My vet is part of a medium size practice that has its own private hospital/surgical center. I see them a lot - sometimes weekly Every Christmas I get my vet and her tech gift cards - sometimes local restaurants, sometimes Amazon, etc. Then I send a basket to the hospital for all of the back office people, hospital staff, and vets/techs we've seen occasionally during the year when they were on-call after hours/weekends. I've done fruit kebabs, gourmet coffee pods for their machines, chocolate covered pretzels, etc.

                Comment


                • #9
                  The best gift is paying all your bills in full and on time, but beyond that, I think the charity suggestion is a nice one. He might feel awkward accepting a gift for just doing his job, but might appreciate that you want to make a donation to a charity that he supports.

                  Comment


                  • #10
                    An unlikely gift that is small, but oh-so-useful is a small Spyderco knife that you keep in the car/truck/keychain. I like the stainless "bug" (2" long $20), but also have the serated "Manbug" and plain "Ladybug."

                    I have given these as Christmas gifts and everyone is amazed at how useful they are. You don't know you need it until you've used it and then lost it...

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                    • #11
                      Coffee shop gift cards!
                      Von Hendrix aka Jimi

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                      • #12
                        I'd wait a few more months for Christmas. Then it will feel normal and natural.

                        Comment


                        • #13
                          My vet makes it easy- she's a total self-professed plant hoarder. Often if I'm having to source something oddball or exotic for a contractor at work, I'll get her one too just because.
                          Wouldst thou like the taste of butter and pretty dress? Wouldst thou like to live deliciously?

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                          • #14
                            Having worked 14 years in two different veterinary practices I would offer that a note inside the Christmas card recounting the extra visits this year would be enough in addition to whatever appreciation gift you include. Trust me, it's the words that matter to a service provider- a client's meaningful "thank you" note after a euthanasia, a craptastic injury that healed right or surgery gives meaning and purpose to the Doctor and staff.

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                            • #15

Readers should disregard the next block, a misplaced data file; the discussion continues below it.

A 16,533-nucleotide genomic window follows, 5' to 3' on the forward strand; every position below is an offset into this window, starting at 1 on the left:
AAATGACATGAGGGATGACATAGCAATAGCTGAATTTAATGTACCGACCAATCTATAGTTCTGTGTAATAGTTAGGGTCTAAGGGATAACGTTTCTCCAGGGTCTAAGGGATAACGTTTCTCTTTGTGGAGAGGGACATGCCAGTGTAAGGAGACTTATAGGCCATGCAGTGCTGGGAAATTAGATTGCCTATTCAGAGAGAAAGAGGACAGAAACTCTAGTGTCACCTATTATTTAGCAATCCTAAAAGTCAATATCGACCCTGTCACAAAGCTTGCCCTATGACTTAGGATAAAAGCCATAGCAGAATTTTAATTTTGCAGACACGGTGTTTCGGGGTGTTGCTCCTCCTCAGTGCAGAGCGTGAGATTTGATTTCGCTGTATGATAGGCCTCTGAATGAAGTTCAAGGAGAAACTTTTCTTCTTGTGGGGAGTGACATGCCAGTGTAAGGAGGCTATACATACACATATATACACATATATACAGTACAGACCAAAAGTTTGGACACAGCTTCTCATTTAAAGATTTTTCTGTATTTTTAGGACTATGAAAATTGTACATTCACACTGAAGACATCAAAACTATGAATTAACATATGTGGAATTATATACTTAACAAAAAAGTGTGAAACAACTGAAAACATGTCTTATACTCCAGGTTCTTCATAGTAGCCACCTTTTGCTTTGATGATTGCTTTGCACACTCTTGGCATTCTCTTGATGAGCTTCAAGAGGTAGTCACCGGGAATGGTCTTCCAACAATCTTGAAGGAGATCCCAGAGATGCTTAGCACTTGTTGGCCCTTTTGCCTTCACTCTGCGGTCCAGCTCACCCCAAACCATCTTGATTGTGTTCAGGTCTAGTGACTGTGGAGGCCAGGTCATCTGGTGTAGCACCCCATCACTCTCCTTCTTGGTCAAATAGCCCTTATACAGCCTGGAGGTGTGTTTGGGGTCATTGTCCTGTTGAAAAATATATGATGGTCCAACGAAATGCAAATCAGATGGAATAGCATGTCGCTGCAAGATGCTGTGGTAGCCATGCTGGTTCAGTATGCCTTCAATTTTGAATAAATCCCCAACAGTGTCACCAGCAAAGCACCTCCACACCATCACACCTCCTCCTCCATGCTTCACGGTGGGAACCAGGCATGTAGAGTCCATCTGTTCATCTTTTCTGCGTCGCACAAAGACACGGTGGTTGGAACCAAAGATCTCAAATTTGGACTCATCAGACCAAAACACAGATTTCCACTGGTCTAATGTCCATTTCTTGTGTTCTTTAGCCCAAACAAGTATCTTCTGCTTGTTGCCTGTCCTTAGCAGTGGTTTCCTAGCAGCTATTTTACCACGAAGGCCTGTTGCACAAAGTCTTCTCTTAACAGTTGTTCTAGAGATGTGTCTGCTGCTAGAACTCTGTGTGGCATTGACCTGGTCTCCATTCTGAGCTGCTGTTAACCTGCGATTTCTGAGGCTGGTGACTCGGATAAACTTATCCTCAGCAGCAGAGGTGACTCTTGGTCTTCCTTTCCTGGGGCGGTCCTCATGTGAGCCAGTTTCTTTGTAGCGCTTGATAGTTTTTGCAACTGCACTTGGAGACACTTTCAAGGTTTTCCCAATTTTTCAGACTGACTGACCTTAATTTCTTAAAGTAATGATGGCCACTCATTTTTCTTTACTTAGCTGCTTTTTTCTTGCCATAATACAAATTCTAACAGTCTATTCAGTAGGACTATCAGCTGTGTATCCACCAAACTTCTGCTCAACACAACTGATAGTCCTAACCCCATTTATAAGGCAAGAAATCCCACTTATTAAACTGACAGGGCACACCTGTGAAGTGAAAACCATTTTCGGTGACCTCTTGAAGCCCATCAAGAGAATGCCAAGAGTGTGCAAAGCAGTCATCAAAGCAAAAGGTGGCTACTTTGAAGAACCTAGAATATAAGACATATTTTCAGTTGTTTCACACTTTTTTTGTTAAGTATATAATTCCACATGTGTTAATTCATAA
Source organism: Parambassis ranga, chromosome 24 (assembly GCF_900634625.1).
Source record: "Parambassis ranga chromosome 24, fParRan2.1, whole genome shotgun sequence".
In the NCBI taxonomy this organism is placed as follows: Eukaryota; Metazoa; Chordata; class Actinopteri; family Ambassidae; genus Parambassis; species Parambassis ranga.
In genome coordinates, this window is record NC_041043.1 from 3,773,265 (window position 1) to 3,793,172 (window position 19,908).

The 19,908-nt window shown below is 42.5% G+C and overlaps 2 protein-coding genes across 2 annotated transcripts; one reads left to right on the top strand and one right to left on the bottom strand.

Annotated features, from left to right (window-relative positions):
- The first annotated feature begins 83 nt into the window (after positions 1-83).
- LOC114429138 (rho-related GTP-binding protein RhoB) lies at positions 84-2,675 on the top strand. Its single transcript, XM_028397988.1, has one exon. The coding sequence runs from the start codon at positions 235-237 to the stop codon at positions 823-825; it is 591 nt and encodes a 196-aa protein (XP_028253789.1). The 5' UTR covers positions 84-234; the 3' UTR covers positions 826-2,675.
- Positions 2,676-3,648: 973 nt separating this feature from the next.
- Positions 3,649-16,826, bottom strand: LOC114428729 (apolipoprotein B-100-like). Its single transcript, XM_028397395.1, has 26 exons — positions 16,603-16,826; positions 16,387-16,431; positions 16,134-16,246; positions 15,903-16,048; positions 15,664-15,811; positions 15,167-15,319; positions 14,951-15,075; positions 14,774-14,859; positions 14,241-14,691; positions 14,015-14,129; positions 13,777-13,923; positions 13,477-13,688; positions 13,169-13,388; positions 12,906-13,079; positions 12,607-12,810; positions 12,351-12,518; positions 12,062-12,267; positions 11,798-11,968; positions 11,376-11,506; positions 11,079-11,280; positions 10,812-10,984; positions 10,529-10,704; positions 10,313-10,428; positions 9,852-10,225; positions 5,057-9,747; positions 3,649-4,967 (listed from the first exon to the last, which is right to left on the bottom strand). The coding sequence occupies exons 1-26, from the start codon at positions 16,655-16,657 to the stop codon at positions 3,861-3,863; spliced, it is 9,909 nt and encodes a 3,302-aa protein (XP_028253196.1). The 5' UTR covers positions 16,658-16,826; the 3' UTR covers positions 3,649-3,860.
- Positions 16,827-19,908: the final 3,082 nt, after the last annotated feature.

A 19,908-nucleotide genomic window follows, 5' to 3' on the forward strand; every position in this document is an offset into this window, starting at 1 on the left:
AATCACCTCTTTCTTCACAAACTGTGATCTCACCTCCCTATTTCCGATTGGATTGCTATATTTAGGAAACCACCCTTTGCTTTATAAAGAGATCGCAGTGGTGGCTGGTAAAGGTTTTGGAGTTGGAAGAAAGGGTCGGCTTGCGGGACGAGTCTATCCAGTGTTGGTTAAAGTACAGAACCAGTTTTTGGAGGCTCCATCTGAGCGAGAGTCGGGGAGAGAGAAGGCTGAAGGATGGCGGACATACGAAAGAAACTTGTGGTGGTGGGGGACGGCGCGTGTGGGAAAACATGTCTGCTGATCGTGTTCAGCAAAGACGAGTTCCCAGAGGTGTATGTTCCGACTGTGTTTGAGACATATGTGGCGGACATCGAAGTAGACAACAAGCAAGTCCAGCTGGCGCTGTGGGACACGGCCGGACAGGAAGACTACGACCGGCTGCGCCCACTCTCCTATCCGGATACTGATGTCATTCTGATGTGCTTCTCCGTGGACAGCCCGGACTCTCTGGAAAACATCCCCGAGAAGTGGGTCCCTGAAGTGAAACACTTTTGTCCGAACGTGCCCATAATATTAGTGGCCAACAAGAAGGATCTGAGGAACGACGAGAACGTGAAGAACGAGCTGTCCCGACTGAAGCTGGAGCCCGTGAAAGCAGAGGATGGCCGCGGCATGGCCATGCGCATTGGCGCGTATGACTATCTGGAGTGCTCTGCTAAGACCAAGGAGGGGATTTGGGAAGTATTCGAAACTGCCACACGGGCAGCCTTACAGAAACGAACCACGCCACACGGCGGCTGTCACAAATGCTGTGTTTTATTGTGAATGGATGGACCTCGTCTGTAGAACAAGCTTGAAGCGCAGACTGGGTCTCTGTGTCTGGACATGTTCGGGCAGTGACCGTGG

As far as gift baskets, my sister worked for a long time at a small design company that apparently got loaded with gift baskets at Christmastime from happy clients. Both her and the boss were/are "foodies" in a food-oriented city. But apparently most of the gift baskets that you buy made up go for quantity over quality, and have no-name brands of cookies, chocolate, tea, whatever. So they were often quite disappointed in the contents of the baskets, and didn't want to eat them. It might be different in a big company, where the basket can sit in the staff lunch room until everyone nibbles their way through the offerings.

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                              • #16
                                Originally posted by Palm Beach View Post
                                I'd wait a few more months for Christmas. Then it will feel normal and natural.
                                Disagree; small gifts with a thank you note are welcome anytime. Large gifts are awkward anytime.

                                Comment


                                • #17
                                  Cards with thoughtful words of appreciation are always welcome. Food is never turned down and usually enjoyed by many even if you're solo - there is almost ALWAYS at least one or two in the background supplying support even if they're not an official employee. Gifts aren't necessary but the thoughtful gesture of just letting your vet know that their efforts as part of their job and their attention to their clients and patients are recognized, acknowledged and appreciated helps keep burnout at bay. After 30 years doing this job I can tell you that there is no price that can be placed on the true value of overtly expressed appreciation when your job is to put on your best 'face' and do your best for each patient/each client every . single. day.
                                  Ranch of Last Resort